But a few practical rules should help in most situations:
- For a given lens and aperture, depth of field is greater the further the subject is from the lens. The depth of field of the 85 f/1.4 I mentioned earlier was 2 inches when focused 6 feet away, but it’s 4 inches when focused 12 feet away, and 2 feet focused 30 feet away.
- Stopping down increases depth of field some, but not that much at these wider apertures. For instance, stopping down the lens above from f/1.4 to f/2.2 at 12 feet increases the depth of field from 4 to 6 inches.
- Wider focal length lenses focused at the same distance in front of the camera have a much greater depth of field. For example, a 35mm f/1.4 on a full frame camera has a depth of field of 9 inches when focused 6 feet away, a 3 foot depth of field when focused 12 feet away, and a 21 foot depth of field when focused 30 feet away.
The narrow depth of field makes focusing difficult, but, more importantly, the slightest bit of front or back focus can put the image entirely out of focus. Since every lens focuses slightly differently on every camera, I don’t recommend shooting a wide aperture lens unless your camera has autofocus microadjustment. Without it, getting perfect focus at such a narrow depth of field is a bit of a crap shoot. That also means, obviously, you need to actually use that feature and tune your camera and lens to focus optimally.
A Quick Guide for Shooting Wide Aperture
- Adjust Microfocus for the lens and your body before shooting. If using more than one body, calibrate with both bodies. It will probably be a bit different on each.
- Check to see if the lens has focus-shift. If you can’t find out online, test by shooting the same target at widest aperture; f/1.4; f/1.8; f/2.2; and f/2.8. If focus changes then focus shift is present. Plan to shoot either wide open or stopped down, not in between.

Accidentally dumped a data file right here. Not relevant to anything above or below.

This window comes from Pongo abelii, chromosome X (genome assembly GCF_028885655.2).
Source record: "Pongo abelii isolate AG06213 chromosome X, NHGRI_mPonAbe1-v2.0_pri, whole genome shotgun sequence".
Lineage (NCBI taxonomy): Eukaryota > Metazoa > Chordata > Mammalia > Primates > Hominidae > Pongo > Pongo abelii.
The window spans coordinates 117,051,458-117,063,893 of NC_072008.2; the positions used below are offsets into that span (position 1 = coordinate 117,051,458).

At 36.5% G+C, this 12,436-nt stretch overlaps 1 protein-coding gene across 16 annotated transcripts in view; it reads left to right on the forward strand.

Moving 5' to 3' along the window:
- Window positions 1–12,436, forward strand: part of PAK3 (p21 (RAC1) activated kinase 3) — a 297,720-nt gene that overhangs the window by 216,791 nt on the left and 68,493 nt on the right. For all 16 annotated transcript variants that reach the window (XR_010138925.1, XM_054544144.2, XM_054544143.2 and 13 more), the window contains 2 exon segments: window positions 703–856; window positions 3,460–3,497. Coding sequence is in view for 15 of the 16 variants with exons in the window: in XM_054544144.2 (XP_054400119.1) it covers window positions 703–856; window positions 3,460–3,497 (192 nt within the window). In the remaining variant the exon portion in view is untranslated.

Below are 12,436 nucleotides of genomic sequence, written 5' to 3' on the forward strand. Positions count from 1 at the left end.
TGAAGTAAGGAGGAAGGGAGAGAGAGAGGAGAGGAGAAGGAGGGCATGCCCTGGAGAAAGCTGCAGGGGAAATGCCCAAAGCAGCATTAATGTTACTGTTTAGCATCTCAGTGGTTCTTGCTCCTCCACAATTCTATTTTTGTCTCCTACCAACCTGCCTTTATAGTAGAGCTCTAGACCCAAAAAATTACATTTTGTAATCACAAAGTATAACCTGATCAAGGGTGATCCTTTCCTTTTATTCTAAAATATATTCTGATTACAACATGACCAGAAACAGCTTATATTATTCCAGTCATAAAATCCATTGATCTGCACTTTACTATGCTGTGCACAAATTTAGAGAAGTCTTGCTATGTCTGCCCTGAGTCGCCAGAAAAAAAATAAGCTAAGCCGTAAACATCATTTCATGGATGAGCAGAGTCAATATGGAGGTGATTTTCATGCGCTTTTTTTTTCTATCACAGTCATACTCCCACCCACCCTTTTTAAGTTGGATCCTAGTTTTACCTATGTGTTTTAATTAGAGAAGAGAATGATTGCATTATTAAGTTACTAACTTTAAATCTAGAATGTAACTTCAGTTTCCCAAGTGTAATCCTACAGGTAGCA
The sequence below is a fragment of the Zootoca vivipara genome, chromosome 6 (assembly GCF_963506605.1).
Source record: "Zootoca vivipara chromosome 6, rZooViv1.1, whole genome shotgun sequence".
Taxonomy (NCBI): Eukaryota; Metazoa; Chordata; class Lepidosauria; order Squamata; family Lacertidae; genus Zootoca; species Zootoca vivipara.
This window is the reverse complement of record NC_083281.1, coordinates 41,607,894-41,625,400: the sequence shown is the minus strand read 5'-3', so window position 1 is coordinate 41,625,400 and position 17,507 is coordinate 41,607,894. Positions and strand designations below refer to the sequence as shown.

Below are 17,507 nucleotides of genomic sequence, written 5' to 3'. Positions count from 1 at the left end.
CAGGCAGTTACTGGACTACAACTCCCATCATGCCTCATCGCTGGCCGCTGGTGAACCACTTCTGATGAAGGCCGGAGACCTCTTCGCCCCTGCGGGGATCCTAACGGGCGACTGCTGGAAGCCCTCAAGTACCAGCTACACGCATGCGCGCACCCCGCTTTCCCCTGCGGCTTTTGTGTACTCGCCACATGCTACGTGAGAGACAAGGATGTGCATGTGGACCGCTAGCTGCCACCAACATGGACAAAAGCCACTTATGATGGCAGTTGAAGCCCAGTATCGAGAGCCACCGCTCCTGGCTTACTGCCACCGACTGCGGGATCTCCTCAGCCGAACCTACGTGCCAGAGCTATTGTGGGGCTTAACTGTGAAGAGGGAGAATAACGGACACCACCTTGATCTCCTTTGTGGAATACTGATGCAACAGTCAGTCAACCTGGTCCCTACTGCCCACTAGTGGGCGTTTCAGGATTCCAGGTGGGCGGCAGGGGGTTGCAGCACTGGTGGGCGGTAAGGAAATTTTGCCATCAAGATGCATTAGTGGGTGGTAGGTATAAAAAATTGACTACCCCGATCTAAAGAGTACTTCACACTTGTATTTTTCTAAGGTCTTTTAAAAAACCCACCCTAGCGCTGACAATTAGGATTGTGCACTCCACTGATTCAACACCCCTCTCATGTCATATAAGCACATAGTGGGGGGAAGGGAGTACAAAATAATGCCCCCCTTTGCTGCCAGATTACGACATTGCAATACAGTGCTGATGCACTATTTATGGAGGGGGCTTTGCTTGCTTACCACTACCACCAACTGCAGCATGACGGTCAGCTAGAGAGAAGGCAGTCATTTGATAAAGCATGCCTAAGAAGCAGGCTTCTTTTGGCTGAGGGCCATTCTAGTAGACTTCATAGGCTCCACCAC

- Before going out shooting, you may want to make a quick chart showing the depth of field wide open at various distances. Knowing the depth of field at various distances lets you frame the shot so your subject is entirely in focus, but the background is blurred enough to make the subject stand out.
- Keep subject and autofocus point in the center. Crop the image to change composition, don’t focus recompose.
- Unless you know the lens is coma and aberration free, night lights in the periphery of the image may be quite distorted. Night shooting is usually best done stopped down, anyway.
- If there are important elements in the edges or corners, shooting stopped down will usually help sharpen these areas markedly. Even half a stop can make a dramatic difference.
- Knowing the depth of field, pose the subject carefully. Plan your autofocus point so it’s in the middle of where you want your depth of field. If the subjects face is square to the camera, it will all remain in focus, while even the ears are beyond the depth of field.
If the face is tilted from the camera, for example, with the head tilted 45 degrees, don’t focus on the closest eye. Instead focus on the bridge of the nose so both eyes remain in focus (assuming that’s what you want, of course).
Sounds like kind of a pain, doesn’t it? It can be at first, but once you’ve used this kind of lens a few times, it becomes second nature. And the results are well worth it. When I’m trying to get my best possible shot, I’ve always got a wide aperture prime lens mounted on my camera. I may get fewer keepers, but the keepers I get are really, really special.
Author: Roger Cicala
I’m Roger and I am the founder of Lensrentals.com. Hailed as one of the optic nerds here, I enjoy shooting collimated light through 30X microscope objectives in my spare time. When I do take real pictures I like using something different: a Medium format, or Pentax K1, or a Sony RX1R.